‘The Only Living Boy in New York’ Review: Kate Beckinsale Bewitches a Manhattan Millennial

Yet another insufferable saga from screenwriter Allan Loeb (“Collateral Beauty,” “The Space Between Us”)

Bad-movie lovers tend to be strict auteurists, following the careers of directors like Uwe Boll, Tommy Wiseau or Michael Bay from one catastrophe to another. Once again, however, screenwriters get short shrift, and anyone focusing on the director’s chair will be missing out on the work of Allan Loeb, a writer who has, in the course of one year, delivered a trifecta of utterly artificial fake-deep dramas that are must-sees for connoisseurs of the cinema’s best-worst.

December gave us Loeb’s “Collateral Beauty,” in which Will Smith stacked dominoes, argued with Time and Death, and tried to find deep meaning in the film’s clunky title. Earlier this year came “The Space Between Us,” where a fragile human boy living on Mars travels to Earth to find his true love, whether or not his skeleton can handle it.

And now there’s “The Only Living Boy in New York”; even though this new turkey avoids the fantasy and sci-fi elements of those previous films, it’s pure Loeb all the way, from the consistently unbelievable dialogue to his favorite screenwriting device, the “shocking” third-act reveal that proves more ludicrous than illuminating.

There’s an art to making audiences care about the problems of glossy Manhattanites who are suffering photogenically in their Architectural Digest-ready apartments, but neither Loeb nor director Marc Webb (“The Amazing Spider-Man”) seems to have the first idea of how to make these characters anything but insufferable.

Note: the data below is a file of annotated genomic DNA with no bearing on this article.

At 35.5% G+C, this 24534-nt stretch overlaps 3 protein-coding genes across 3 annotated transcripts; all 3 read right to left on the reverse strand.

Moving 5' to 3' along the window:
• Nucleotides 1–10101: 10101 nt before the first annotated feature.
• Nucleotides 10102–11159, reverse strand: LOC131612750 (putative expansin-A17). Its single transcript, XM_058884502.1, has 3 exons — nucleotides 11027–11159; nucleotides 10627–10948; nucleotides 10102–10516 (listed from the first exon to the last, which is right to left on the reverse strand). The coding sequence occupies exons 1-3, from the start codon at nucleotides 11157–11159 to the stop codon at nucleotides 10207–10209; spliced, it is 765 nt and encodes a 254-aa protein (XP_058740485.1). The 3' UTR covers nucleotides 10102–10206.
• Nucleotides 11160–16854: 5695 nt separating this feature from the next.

Our ostensible hero is Thomas (Callum Turner, “War & Peace”), a whiny post-adolescent who revels in supposedly pithy observations along the lines of “New York’s most vibrant neighborhood is Philadelphia.” He’s drifting through life, kvetching over the fact that the beautiful Mimi (Kiersey Clemons, “Dope”) is too smart to get involved with the likes of him. His publisher dad Ethan (Pierce Brosnan) wants Thomas at least to move back into the family’s palatial flat, mainly to be close to mother Judith (Cynthia Nixon), whose supposed fragility is the subject of far too many scenes.

Around the same time that the boozy, mysterious W.F. (Jeff Bridges) moves into Thomas’ Lower East Side apartment building and becomes the kid’s father confessor, Thomas spots Ethan stepping out with his mistress Johanna (Kate Beckinsale). (The affectedness of that aspirated “h” makes a perfect metaphor for this entire production.) Johanna quickly catches the kid stalking her, but in no time they’ve become lovers, despite the fact that she hasn’t broken things off with Ethan.

In true Loeb fashion, there are unsurprising surprises and unearned happy endings ahead for this crew, but along the way we must endure countless sequences of Big Apple literati (played by the well-cast likes of Wallace Shawn and Debi Mazar) waxing nostalgic on how great the city used to be before it lost its soul, blah blah blah. Worse still is that the movie makes Thomas its title character — and oh yes, people say that title aloud, more than once — simply because he too makes these observations, as though they weren’t currently being expressed in every coffeehouse in the East Village.

This is a movie full of characters you would walk away from at a cocktail party, engaging in the flattest brand of smart banter imaginable. The excessive narration by Bridges kicks off with an observation about how young people always declare their love in the rain because they saw it in movies; that idea would hold more weight if “The Only Living Boy in New York” didn’t open up the clouds every time something remotely dramatic happens.

Turner is an engaging actor, but here he relies too much on a pair of eyeglasses that he clearly thinks are Clark Kent-ing his Superman-liness. Generally speaking, the cast far outshines the material, particularly Beckinsale; history will mark that she deserved every award under the sun, including the Nobel Prize for Chemistry, for her work in “Love & Friendship,” but here she’s reduced to a pneumatic intellectual fantasy figure.

Cinematographer Stuart Dryburgh (“Gifted”) shoots the film handsomely, but finds no texture or light we haven’t seen in a thousand other movies about privileged New Yorkers. Still, he’s blameless here. And so are Simon & Garfunkel, whose song will long outlive the movie that borrowed its title.